I soon changed the objective. I’m now looking to achieve market-like returns while holding substantial cash. That was accomplished, since the return was 12.9%, while holding an average of 50% cash. That includes an unrealized loss of 2.5% of the portfolio on a hedge, consisting of deep in the money puts on the S&P 500.
Although I started the year off by predicting little in the way of corrections, somehow I kept hoping that we would get something in the 15% area. The closest we got was in October. I was out of town, and got back to my computer just in time to watch the train pull back out of the station. Oh well. I’ll get another chance.
Selling covered calls exposes the investor to early exercise for dividends. I paid out $978 as a result of not dealing with this properly. My broker informs me when early exercise is probable. Simply buying shares in anticipation of being called away would resolve the issue.
I use Interactive Brokers. Commissions, fees and interest (on short positions) amounted to about 0.25% of portfolio. I don’t find their systems as easy to use as Schwab or Ameritrade, but the improvement in cost more than compensates.
This year, I plan to continue the LEAPS covered call strategy on DGI type stocks, and maintain an average 50% cash unless/until prices correct to where I see 9% or better as a realistic expectation for market returns going forward. I’m concerned that sector allocations and diversification haven’t been fully thought out, and will be reviewing that over the course of the month. I have three unfilled slots (out of 20) which will be filled with new picks in due course. That being said, here is my current portfolio, as is:
I should mention that the bulk of my investments are with Vanguard, in the S&P Index fund and a Value Fund for my IRA. These are buy and hold positions, unchanged for many years. I don’t have any bonds. US equities have been a good place to be over the past 5 years, and still seem like the best house in a bad neighborhood. I certainly don’t want to be in bonds when rates increase.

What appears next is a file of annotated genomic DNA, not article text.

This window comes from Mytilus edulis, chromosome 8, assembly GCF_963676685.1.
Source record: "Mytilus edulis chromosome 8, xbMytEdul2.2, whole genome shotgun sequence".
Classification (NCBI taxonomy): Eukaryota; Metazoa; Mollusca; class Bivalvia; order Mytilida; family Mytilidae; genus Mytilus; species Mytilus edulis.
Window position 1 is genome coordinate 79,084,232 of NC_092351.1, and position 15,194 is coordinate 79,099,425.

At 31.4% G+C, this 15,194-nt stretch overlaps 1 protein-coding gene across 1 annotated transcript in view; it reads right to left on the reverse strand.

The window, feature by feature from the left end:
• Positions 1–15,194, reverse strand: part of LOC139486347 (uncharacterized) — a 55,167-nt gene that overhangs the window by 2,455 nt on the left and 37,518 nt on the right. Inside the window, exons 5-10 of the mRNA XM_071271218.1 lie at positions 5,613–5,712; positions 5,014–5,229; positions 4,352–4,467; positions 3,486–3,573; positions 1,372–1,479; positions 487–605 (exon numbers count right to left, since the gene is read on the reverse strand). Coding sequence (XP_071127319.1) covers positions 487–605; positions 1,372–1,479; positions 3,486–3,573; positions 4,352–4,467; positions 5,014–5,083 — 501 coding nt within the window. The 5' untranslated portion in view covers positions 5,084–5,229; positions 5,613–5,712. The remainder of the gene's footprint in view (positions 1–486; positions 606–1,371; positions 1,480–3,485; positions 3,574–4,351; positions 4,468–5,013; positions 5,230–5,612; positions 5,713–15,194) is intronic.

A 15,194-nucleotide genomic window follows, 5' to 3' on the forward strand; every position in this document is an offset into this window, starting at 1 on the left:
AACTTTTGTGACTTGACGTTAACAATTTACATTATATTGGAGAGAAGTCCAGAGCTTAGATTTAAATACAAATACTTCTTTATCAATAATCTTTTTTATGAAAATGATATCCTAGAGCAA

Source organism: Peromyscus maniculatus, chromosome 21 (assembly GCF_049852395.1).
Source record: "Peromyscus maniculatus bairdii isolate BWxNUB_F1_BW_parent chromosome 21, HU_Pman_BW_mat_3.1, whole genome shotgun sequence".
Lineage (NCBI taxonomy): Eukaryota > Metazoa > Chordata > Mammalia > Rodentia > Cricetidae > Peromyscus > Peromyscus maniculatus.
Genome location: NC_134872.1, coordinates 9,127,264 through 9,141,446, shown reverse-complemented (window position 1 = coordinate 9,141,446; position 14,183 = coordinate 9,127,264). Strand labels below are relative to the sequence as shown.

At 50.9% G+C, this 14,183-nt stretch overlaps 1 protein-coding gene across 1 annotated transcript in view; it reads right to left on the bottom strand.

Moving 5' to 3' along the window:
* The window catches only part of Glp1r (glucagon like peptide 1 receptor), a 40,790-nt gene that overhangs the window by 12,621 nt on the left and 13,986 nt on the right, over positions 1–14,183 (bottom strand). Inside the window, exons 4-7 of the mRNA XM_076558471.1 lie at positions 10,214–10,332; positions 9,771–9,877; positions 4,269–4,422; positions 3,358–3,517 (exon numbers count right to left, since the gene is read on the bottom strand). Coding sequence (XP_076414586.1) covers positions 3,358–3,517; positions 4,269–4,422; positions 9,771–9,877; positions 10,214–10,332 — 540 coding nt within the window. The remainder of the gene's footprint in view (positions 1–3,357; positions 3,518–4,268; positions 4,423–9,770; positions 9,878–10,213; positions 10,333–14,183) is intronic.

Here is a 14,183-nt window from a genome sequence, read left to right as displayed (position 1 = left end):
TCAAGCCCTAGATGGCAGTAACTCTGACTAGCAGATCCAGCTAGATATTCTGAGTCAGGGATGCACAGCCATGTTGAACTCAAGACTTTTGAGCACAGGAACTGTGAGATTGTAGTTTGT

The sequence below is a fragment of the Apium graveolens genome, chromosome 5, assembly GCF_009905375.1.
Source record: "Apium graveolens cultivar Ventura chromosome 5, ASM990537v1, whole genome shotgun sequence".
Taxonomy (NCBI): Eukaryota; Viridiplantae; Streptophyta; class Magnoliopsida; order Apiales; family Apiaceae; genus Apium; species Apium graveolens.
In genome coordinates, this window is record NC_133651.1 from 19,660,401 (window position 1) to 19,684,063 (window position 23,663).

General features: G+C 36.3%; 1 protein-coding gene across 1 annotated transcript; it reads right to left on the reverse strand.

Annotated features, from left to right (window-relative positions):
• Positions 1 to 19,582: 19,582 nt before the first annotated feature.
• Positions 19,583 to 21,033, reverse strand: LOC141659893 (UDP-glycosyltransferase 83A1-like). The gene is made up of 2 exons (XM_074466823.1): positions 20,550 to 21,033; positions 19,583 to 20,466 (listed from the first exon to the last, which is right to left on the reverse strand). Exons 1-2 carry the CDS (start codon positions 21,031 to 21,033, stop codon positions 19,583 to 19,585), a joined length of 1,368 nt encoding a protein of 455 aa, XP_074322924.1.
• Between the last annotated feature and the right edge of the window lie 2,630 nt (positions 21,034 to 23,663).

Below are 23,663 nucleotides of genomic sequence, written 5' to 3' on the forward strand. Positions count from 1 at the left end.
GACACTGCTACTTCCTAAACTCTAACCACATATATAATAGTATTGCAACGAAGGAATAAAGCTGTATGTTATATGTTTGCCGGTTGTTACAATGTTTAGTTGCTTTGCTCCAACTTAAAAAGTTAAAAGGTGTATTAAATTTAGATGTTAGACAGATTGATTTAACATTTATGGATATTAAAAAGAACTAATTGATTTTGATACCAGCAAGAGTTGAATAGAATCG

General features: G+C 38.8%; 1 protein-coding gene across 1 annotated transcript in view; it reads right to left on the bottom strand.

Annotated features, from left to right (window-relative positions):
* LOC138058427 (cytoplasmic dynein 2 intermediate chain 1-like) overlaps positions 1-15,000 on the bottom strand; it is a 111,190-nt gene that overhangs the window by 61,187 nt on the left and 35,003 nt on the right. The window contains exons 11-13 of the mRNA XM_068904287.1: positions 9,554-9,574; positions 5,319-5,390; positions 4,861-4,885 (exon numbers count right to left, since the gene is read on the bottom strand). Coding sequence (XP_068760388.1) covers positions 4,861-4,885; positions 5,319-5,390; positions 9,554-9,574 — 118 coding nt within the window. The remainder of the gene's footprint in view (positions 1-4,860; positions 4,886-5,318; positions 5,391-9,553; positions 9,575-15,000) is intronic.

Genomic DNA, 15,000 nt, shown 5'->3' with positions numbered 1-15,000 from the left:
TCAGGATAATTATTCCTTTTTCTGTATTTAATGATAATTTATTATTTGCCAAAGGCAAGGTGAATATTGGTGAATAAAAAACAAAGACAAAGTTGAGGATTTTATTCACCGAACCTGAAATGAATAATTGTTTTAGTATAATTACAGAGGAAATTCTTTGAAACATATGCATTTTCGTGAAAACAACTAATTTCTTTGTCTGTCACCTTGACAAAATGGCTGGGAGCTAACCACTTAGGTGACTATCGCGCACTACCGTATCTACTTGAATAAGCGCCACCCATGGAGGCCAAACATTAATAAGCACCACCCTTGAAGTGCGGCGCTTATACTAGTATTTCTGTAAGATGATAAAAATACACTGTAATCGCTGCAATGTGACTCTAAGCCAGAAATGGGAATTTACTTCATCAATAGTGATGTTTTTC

I also have a small Speculative Portfolio, where I will take chances on less well known names, use aggressive options strategies, or take outsize positions. Return for 2014 was -5.1%, driven by an outsize position in IBM. I did it just in time to catch the quick drop in the wake of 3Q 2014 earnings. I added to it as the price went into the low $150s.
While I’m naturally disappointed by my performance for 2014, I’ve always accepted that being a self-directed stock-picker my results will vary from the market, often by substantial amounts. I had a lot of fun from 2009 through 2012, and made some pretty good money. 2015 is starting off to be an interesting year. I’m positioned somewhat defensively, on the grounds that a very fairly valued market may correct and present opportunities.
According to TipRanks.com, which measures analysts’ and bloggers’ success rate based on how their calls perform, blogger Tom Armistead has a total average return of +13.1% and a 68% success rate. Tom Armistead is Ranked #341 out of 4096 Bloggers